Parotid Gland Salivary Malignancies: Characterizing Outcomes Based on Facial Nerve Involvement

Presentation: P758
Topic: Salivary Gland
Type: Poster
Authors: Khashayar Arianpour, MD1; Bryan Hair, BA2; Meghan Crawley, MD1; Shlomo A Koyfman, MD3; Brian B Burkey, MD1; Eric D Lamarre, MD1
Institution(s): 1Head and Neck Institute – Cleveland Clinic; 2Cleveland Clinic Lerner College of Medicine of Case Western Reserve University; 3Department of Radiation Oncology, Taussig Cancer Institute, Cleveland Clinic


: Salivary gland malignancies involving the parotid gland may abut, microscopically invade, or grossly invade the facial nerve. This, in turn, dictates intraoperative approach to managing the facial nerve. Our general approach is to maintain the nerve intact if functioning preoperatively and if not grossly involved intraoperatively.  Clinical outcomes in parotid gland malignancies with respect to extent of facial nerve involvement is not well characterized in the current literature. 


: Investigate outcomes in salivary gland malignancies of the parotid gland as they pertain to extent of facial nerve involvement and factors associated with survival.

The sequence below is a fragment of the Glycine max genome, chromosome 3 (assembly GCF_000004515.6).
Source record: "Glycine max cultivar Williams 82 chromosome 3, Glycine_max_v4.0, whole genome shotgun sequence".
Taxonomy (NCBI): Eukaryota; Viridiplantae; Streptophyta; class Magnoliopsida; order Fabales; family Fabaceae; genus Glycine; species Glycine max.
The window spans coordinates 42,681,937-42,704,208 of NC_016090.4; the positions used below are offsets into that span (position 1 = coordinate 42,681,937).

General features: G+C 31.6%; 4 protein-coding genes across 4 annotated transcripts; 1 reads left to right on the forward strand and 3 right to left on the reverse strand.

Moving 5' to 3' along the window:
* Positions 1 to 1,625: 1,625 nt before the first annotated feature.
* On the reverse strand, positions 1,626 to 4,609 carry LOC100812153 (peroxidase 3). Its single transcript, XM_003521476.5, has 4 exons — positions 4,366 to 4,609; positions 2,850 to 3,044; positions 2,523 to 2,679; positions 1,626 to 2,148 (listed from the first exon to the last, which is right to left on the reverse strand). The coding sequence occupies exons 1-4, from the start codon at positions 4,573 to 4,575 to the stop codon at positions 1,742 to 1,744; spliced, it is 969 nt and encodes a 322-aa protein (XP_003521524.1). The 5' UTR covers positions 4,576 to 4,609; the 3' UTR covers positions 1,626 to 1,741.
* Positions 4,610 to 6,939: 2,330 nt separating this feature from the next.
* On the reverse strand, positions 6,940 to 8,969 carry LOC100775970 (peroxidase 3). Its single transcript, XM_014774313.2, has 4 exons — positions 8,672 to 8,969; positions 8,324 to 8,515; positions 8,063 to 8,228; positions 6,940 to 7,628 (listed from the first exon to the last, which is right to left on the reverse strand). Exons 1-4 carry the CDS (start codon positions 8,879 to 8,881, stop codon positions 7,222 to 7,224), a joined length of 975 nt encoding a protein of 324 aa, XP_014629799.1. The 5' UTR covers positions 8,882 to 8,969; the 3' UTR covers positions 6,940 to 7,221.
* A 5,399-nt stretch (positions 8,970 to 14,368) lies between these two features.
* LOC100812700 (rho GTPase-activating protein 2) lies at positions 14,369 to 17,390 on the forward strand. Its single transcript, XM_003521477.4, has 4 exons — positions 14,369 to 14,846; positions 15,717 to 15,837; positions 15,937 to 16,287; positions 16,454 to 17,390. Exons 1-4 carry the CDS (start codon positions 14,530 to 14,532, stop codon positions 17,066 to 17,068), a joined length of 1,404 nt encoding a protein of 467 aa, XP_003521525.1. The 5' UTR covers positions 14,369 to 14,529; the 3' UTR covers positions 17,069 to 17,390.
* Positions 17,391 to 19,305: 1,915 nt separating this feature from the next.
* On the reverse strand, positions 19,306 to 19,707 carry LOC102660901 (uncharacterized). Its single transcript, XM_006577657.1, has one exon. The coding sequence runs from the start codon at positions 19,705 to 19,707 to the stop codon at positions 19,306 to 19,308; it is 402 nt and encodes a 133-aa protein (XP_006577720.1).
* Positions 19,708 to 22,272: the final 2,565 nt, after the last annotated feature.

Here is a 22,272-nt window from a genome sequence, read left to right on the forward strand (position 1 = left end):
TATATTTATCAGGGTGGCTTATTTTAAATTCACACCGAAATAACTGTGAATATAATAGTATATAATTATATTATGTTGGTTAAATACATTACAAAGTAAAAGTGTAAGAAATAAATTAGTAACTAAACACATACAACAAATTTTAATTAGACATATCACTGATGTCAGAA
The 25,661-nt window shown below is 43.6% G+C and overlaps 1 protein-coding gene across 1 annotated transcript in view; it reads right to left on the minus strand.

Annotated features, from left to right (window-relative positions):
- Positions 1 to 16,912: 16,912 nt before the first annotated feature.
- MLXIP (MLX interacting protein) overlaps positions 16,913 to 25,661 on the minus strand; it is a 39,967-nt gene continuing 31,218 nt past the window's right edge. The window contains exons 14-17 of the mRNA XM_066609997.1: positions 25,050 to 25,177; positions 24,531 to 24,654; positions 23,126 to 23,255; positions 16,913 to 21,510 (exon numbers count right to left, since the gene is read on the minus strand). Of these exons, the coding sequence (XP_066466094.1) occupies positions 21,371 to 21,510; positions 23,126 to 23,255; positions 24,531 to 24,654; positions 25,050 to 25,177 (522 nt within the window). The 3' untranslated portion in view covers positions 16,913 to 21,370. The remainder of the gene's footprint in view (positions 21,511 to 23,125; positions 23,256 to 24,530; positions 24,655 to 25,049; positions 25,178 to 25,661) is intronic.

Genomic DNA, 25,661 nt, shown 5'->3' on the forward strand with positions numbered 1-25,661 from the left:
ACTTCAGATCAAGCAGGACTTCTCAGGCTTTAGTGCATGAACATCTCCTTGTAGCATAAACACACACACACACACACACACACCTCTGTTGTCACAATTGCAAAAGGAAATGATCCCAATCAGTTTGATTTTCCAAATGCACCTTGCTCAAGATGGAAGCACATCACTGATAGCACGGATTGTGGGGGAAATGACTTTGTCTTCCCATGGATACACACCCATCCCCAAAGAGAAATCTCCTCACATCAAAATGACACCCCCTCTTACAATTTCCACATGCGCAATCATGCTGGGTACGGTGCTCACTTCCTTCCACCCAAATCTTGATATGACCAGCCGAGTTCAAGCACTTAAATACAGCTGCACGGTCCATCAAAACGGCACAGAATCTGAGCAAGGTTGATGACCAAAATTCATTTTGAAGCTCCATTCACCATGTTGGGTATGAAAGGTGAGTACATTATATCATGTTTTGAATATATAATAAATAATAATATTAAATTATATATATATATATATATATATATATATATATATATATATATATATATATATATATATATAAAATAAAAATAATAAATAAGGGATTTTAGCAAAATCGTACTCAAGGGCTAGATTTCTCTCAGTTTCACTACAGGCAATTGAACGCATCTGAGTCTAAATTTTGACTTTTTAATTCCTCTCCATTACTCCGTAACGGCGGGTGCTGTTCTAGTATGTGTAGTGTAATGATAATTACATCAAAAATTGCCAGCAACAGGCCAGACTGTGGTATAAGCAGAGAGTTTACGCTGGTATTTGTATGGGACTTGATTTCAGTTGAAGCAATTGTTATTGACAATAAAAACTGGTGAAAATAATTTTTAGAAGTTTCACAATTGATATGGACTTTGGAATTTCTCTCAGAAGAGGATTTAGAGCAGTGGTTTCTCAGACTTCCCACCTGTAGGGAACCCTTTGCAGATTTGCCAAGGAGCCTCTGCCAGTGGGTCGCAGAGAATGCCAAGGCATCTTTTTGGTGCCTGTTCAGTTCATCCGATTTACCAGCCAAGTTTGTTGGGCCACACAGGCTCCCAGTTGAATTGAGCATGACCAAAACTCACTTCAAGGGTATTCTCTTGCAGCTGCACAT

Design, Setting and Participants

: Retrospective cohort study of adults at a tertiary care center who underwent superficial or total parotidectomy for salivary gland malignancy of the parotid gland.

Main Outcome(s) and Measure(s)

: Disease-specific survival (DSS) and disease-free survival (DFS) of parotid salivary gland malignancies were evaluated using Kaplan-Meier analysis with log-rank testing, specifically comparing tumors that are peeled off the facial nerve, versus those demonstrating neural invasion thereby requiring partial or complete sacrifice.


: A total 333 patients (41.4% without CNVII involvement, 26.7% abutting but peeled off, 31.8% partial or complete sacrifice) with median age 59.6 years, were followed for a median of 47.9 months. Tumors were histologically graded in 326 patients (low 45.1%, intermediate 11.7% or high 43.3%). Most common malignancies were mucoepidermoid carcinoma (n=78), salivary duct carcinoma (n=48) and acinic cell carcinoma (n=45). The three categories of facial nerve involvement (none, peel-off and sacrifice) were different in both DSS and DFS (p < 0.0001). DSS at 5 years was 94.7%, 86.6% and 69.5% when there was no facial nerve involvement, the tumor was peeled off the nerve and when the nerve was sacrificed, respectively. DFS at 5 years was 87.2%, 80.1% and 49.9% for those respective groups. High-grade subgroup analysis revealed that overall DSS did not differ in tumors that were peeled off the nerve compared to tumors that required partial or complete nerve sacrifice (p = 0.5531). The DSS and DFS at 5 years in the high-grade subgroup were 91.4%, 65.0%, 59.6% and 81.1%, 66.1% and 42.6%, respectively.

Conclusion and Relevance

: Our large cohort confirms that the extent of facial nerve involvement in salivary gland malignancies of the parotid gland impact both overall and 5-year DSS and DFS. However, in the high-grade subgroup, peeling the tumor provides no improved survival outcomes compared to facial nerve sacrifice.